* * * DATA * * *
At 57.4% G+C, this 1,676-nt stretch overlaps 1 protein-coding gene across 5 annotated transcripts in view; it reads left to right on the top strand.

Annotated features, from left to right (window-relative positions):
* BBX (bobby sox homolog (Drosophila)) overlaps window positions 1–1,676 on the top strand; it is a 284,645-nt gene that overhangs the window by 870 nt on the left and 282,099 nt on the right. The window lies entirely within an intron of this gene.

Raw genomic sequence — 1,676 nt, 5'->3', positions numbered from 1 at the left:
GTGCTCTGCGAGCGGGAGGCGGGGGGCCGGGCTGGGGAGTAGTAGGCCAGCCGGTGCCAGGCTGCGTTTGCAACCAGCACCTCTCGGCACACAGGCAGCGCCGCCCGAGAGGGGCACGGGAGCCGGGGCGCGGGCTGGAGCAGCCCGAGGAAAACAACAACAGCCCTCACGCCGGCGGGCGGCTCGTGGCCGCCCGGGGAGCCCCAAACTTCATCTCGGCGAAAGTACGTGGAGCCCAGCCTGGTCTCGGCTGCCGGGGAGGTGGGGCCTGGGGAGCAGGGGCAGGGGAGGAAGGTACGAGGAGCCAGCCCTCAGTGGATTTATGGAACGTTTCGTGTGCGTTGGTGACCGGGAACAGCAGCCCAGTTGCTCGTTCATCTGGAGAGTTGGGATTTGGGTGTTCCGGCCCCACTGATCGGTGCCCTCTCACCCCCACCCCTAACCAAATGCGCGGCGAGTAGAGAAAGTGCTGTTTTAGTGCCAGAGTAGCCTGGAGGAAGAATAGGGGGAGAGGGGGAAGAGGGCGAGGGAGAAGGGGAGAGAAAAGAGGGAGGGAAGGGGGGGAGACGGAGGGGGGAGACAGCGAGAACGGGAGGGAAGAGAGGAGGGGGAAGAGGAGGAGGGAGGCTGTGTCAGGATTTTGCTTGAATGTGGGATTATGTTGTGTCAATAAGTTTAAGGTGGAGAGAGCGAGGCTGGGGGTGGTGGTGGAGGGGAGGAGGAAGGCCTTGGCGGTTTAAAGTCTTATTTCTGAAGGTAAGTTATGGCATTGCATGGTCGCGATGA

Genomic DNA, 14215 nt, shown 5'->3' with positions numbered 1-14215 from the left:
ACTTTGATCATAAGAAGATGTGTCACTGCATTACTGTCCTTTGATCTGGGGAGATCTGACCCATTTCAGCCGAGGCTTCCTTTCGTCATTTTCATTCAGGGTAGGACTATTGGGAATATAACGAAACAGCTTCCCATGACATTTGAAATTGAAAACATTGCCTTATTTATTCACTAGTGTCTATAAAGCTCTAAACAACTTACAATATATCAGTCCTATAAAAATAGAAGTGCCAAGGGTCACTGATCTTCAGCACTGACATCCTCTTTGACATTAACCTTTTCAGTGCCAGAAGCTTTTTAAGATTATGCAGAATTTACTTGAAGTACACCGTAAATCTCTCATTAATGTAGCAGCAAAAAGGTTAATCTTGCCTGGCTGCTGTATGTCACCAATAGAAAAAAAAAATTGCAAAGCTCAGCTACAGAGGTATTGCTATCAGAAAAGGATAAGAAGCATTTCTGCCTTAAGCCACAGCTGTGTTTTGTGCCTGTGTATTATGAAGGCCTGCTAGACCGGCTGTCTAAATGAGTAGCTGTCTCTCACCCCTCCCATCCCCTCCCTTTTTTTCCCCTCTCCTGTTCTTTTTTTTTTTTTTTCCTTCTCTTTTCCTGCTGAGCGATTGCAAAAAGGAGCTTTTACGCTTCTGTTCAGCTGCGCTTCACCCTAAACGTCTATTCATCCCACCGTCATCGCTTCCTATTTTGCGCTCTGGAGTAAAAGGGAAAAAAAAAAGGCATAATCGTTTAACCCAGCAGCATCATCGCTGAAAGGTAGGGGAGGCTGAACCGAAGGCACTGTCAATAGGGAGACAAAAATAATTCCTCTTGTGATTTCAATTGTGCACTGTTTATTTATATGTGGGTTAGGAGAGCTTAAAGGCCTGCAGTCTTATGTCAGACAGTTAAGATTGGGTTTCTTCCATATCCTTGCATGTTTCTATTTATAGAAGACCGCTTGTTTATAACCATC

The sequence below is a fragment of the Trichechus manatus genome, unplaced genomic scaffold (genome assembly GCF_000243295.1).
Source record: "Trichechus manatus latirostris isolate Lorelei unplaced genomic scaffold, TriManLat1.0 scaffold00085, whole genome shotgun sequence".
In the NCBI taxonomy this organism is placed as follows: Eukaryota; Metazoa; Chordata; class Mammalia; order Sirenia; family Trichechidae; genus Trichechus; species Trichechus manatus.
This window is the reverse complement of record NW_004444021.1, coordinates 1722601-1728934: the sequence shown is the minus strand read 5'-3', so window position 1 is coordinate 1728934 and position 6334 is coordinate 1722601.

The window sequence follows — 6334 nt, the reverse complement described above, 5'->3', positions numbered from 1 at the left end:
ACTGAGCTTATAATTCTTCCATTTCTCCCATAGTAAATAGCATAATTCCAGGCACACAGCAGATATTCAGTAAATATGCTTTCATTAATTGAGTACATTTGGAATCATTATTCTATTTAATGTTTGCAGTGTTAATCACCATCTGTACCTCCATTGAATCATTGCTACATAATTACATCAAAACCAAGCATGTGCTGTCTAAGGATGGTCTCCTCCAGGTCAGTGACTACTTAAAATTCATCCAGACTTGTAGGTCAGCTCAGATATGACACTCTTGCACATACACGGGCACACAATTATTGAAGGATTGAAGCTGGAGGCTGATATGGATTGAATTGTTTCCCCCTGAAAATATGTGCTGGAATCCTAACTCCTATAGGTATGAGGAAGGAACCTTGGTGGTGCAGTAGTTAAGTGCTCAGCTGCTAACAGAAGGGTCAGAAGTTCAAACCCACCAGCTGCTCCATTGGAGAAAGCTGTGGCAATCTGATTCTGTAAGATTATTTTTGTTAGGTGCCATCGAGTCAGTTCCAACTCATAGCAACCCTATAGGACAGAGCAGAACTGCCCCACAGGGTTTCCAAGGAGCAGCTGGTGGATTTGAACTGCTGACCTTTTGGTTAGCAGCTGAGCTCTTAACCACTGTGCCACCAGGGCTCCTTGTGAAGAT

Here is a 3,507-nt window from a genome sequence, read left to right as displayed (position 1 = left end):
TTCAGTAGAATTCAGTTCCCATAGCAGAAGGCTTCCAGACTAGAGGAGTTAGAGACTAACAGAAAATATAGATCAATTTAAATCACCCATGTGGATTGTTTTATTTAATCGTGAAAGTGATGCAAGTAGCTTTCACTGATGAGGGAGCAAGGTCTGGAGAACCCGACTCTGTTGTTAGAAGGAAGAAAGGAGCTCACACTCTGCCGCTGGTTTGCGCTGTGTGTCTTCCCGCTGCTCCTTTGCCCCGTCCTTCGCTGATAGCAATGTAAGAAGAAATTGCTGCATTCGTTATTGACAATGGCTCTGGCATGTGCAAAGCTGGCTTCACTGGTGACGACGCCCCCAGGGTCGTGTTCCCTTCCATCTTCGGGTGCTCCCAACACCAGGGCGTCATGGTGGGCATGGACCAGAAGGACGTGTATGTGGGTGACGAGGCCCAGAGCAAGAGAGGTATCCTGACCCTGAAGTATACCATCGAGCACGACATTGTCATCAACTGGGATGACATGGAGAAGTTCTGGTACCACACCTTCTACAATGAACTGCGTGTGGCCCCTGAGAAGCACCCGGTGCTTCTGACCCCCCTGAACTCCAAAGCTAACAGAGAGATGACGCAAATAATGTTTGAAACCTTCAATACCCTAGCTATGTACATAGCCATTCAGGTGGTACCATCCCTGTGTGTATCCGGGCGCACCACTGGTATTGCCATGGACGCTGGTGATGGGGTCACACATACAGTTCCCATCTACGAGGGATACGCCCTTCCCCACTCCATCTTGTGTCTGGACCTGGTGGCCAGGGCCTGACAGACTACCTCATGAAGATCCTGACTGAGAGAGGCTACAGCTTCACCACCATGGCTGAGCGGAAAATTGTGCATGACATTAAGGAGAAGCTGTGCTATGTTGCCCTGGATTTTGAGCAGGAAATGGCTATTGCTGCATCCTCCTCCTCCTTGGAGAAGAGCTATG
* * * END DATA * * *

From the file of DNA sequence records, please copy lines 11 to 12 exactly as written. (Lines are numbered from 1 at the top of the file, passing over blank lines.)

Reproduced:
This window is the reverse complement of record NW_004444021.1, coordinates 1722601-1728934: the sequence shown is the minus strand read 5'-3', so window position 1 is coordinate 1728934 and position 6334 is coordinate 1722601.

The window sequence follows — 6334 nt, the reverse complement described above, 5'->3', positions numbered from 1 at the left end: